Investigation of the Effect of Bystander Behaviour on Helping Behaviour in a Non-Emergency Situation
One model explaining whether people offer assistance in emergency situations is diffusion of responsibility: the greater the number of bystanders present, the less personal responsibility is felt by each bystander. A second model, the normative theory, suggests that people comply with social norms, being more likely to help if an appropriate helping response is modelled by others. To investigate which model best accounts for helping behaviour, a naturalistic study was conducted in which participants were able to offer help in a minor emergency. The participants were 1122 undergraduates from Monash University. Most helping was demonstrated when no bystanders were present. The results supported the diffusion of responsibility theory more than the normative theory.
In 1964, a New York city woman Kitty Genovese was brutally stabbed to death outside her apartment block. Of the 38 witnesses, none offered assistance, not even the simple act of notifying the police (Latane & Nida, 1981). This failure to help stimulated research into understanding why bystanders often fail to give assistance in emergency situations.
Latane and Darley (1970) wondered why people were unwilling to offer assistance in emergencies when they were quite happy to help in non-emergencies. They suggested a five-step model explaining what a bystander must do in order to help.
Stage 1. Recognise that an event is occurring.
Stage 2. Interpret the event as an emergency.
Stage 3. Decide that he or she has a personal responsibility to help.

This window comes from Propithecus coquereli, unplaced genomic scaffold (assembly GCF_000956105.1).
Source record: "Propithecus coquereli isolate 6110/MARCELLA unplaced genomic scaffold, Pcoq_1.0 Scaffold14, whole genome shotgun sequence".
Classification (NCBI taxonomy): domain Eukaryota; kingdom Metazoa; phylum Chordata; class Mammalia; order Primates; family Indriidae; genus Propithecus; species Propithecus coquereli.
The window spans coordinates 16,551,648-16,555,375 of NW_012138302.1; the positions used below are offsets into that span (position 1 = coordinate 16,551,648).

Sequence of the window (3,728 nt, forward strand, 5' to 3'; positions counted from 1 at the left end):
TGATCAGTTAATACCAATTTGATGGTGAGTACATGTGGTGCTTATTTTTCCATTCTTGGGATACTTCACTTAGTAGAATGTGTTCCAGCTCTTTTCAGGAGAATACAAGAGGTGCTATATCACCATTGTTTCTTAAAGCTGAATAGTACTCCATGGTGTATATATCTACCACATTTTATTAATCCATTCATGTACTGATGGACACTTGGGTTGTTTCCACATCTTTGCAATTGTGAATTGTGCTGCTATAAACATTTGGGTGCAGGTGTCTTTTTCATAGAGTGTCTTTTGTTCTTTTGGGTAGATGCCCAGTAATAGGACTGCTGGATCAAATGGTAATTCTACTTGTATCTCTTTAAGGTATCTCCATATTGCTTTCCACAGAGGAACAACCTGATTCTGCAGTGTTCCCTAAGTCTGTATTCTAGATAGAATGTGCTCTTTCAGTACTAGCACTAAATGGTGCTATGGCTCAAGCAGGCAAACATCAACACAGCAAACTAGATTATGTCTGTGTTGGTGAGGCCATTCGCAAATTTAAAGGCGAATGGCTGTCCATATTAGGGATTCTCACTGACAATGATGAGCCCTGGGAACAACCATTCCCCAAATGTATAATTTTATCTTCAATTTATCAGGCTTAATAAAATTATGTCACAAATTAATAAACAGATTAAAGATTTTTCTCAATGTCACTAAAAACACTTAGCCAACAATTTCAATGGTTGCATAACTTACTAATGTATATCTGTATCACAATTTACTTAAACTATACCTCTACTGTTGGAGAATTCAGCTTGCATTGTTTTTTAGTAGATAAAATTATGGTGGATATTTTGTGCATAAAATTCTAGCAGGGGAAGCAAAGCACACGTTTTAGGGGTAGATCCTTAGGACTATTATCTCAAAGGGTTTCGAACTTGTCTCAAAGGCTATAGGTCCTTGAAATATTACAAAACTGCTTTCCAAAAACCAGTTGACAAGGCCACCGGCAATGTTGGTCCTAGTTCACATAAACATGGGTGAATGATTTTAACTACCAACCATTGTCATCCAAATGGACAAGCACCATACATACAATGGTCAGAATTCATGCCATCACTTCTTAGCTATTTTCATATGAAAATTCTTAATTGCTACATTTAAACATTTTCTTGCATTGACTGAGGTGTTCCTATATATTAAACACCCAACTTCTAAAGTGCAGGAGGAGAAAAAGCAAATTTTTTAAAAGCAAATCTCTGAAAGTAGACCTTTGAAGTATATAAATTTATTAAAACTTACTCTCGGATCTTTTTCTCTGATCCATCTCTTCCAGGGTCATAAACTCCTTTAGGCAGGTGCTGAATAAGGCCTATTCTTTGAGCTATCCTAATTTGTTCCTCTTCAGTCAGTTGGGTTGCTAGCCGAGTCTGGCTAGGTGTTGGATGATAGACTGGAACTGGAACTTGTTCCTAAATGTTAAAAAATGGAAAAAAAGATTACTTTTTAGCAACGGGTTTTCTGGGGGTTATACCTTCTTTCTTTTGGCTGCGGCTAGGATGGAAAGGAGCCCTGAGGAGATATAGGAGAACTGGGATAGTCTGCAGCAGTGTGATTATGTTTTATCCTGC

Stage 4. Consider what form of help he or she can give.
Stage 5. Execute the helping response.
Helping behaviour is action that is intended to assist or benefit another person. This study is most concerned with Latane and Darley’s Stage 3. Completion of Stage 3 might be affected by whether the bystander considers the victim deserving of help, whether the bystander feels competent to help, the relationship of the bystander towards the victim, and whether responsibility is shared with other bystanders. Diffusion of responsibility is when the psychological costs of not helping are shared amongst bystanders. Diffusion of responsibility explains the bystander effect, which states that the more bystanders there are, the less likely it is than any one of them will help.
Explanatory theories for helping behaviour can be tested by creating an emergency situation and examining the unprompted helping behaviour given by naïve participants. To model the Kitty Genovese case, Latane and Darley (1970) created an emergency situation in which a number of bystanders were all able to provide help, but were unable to communicate with other bystanders or know the behaviour of the others. The results of this experiment suggested that as the number of bystanders present increased, the probability of any one bystander trying to help decreased (Latane & Darley, 1970). Many further studies by Latane, Darley and others, conducted with a wide variety of emergency situations, participants and levels of communication between bystanders, support this diffusion of responsibility hypothesis (Latane & Nida, 1981). When participants can communicate with each other, pluralistic ignorance can result – a majority of people in a group privately reject the group norm, but erroneously assume that most other people accept the norm (Brehm & Kassin, 1996). In an emergency situation, people look around, and may take the hesitancy of other bystanders as indicating that the situation isn’t an emergency. Asch (1999) suggests that our desire for social conformity is cause for concern, because individuals are prepared to disregard their own sound judgement and take on the majority view even when the majority is obviously wrong.